In Australia, slips, trips, and falls account for a significant percentage of accidents, with public stairways being a particularly high-risk area, and rates of falls are increasing every year within residential spaces.
For this reason, stair safety is a crucial concern for homeowners and businesses alike. It is the responsibility of home and building owners, construction experts, and managers to ensure the safety of their building’s occupants and visitors.
Given that our stair nosings make up a component of a stairs surface area, it is important to factor in the relevant slip resistance regulation when both choosing products for conversion to and specifying nosings.
In some instances, if the material of choice does not comply with stair slip safety ratings, consideration should be given to additional treatments such as transparent, adhesive-backed tapes to achieve the required rating, and make sure that the stair is suitably slip-safe.
Once the stair nosing installation is complete it would be prudent that when using tapes you photograph the finished job and ask the builder or consumer to sign off that it has been installed. In the event the end user may pull the tape off at a later date it might be argued that the tape was never fixed in the first place.
The requirements for stair nosing in Australia
Stair nosings as a part of the tread area of a step (where foot traffic lands) are an important aspect of building design and construction. While Holzbau nosings are primarily designed for decorative purposes by perfectly matching the floor of choice, safety requirements must be considered to ensure that stairs are safe for those who use them.
Holzbau-manufactured stair nosings are profiled strips of plank flooring that are installed on the edge of the structural step to create a smooth cornered finish of the stair making them a critical component when it comes to stair safety.
Who regulates stair safety requirements in Australia?
Australian Building Codes Board (ABCB)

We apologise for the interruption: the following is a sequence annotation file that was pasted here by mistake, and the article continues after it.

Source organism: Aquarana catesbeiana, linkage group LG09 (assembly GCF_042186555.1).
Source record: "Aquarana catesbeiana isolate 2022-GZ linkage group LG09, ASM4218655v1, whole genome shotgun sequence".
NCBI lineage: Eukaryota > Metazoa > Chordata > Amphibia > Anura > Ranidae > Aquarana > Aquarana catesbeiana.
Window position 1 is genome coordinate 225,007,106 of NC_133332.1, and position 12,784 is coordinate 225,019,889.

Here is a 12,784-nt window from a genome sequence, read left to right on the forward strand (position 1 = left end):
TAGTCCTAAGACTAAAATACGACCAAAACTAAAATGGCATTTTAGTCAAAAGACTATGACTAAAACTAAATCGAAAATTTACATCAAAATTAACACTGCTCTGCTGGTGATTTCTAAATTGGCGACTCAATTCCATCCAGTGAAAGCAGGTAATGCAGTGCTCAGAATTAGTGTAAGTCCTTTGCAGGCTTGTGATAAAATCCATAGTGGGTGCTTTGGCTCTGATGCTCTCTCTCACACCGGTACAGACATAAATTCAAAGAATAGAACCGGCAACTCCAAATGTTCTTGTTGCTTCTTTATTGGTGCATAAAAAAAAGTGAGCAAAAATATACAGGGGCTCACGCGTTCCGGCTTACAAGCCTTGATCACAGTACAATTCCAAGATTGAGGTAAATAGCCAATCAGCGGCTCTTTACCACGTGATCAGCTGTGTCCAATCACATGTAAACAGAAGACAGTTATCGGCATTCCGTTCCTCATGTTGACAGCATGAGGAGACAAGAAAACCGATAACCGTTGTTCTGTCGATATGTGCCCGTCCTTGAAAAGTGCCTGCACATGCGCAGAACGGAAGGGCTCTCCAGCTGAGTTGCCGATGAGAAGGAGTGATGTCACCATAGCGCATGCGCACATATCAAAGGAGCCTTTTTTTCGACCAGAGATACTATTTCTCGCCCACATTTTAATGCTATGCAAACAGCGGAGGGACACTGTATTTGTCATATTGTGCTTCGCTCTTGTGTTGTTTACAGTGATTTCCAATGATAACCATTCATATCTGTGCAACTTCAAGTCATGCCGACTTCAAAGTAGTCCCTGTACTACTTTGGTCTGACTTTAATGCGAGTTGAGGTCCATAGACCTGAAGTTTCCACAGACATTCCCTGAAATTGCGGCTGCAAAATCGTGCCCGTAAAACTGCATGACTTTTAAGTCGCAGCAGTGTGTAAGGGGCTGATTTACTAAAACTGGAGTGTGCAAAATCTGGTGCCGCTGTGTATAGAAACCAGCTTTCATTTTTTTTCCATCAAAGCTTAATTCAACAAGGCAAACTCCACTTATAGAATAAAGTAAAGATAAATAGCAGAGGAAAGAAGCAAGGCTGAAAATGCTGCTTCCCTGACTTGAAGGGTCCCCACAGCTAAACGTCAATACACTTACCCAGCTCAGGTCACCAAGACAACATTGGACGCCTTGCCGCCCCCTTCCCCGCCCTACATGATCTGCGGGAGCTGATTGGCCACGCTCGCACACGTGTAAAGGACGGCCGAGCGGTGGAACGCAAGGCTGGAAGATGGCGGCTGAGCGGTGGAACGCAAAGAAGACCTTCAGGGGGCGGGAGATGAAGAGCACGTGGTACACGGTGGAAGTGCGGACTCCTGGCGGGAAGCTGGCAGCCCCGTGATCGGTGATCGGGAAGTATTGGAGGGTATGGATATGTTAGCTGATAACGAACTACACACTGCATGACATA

The Australian Building Codes Board (ABCB) is a joint initiative of the Australian Government and state and territory governments. Its primary purpose is to provide a uniform and consistent set of technical building and construction standards across the country.
It’s this board that’s responsible for developing and managing the National Construction Code (NCC), which includes the Building Code of Australia (BCA). The BCA provides technical provisions for the design and construction of buildings, including stair nosing requirements.
Standards Australia is a non-governmental organisation responsible for developing and publishing technical standards for various products and systems in Australia.
It developed the Australian Standard AS1428.1, Design for Access and Mobility Part 1: General Requirements for Access – New Building Work, which specifies the requirements for stair nosings, which is particularly important for public settings.
Though Standards Australia is non-governmental, the AS1428.1 is referenced in the previously mentioned Building Code of Australia, making compliance with its requirements mandatory.
State and Territory building regulators
In addition to the combined efforts to create the ABCB, state and territory-building regulators still play an additional role in enforcing stair nosing regulations in their respective areas.
These bodies are responsible for administering and enforcing building laws, regulations, and codes within their jurisdictions. As well as this, they can conduct inspections to ensure compliance with regulations and issue fines or penalties for non-compliance.
Some examples of these bodies and their stair nosing requirements include:
Australian stair nosing requirements and standards
Commercial stair nosing requirements
In public or commercial settings, stair nosings must comply with the requirements of the Building Code of Australia (BCA) to ensure the safety of occupants.
It’s important to note that these requirements may vary depending on the specific jurisdiction and type of building or occupancy. It’s always a good idea to consult with a building code expert or local building authority to ensure compliance with all applicable regulations.